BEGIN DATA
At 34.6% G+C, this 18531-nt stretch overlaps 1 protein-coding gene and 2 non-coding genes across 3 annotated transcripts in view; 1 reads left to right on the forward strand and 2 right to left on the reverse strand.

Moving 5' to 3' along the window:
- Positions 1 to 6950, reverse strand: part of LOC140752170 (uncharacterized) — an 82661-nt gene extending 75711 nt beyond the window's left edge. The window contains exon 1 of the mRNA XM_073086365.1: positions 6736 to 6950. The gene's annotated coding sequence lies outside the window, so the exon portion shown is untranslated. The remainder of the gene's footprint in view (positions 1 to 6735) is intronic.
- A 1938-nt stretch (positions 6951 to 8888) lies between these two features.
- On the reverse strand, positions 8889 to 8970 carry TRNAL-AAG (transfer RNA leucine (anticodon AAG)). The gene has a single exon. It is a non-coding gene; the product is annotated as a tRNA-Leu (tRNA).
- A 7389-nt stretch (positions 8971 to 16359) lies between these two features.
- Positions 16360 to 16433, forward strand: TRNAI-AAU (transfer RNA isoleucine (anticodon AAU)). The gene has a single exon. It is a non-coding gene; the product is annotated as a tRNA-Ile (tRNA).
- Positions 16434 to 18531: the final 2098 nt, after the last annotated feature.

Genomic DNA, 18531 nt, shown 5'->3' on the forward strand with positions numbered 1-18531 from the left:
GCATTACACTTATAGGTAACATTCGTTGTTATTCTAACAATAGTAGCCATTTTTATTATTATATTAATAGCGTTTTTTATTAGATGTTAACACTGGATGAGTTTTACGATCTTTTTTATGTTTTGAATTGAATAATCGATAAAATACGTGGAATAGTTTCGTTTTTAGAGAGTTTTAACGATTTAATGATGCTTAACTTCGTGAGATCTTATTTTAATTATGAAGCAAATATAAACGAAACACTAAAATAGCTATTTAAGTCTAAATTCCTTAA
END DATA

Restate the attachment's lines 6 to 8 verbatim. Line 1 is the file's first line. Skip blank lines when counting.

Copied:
- A 7389-nt stretch (positions 8971 to 16359) lies between these two features.
- Positions 16360 to 16433, forward strand: TRNAI-AAU (transfer RNA isoleucine (anticodon AAU)). The gene has a single exon. It is a non-coding gene; the product is annotated as a tRNA-Ile (tRNA).
- Positions 16434 to 18531: the final 2098 nt, after the last annotated feature.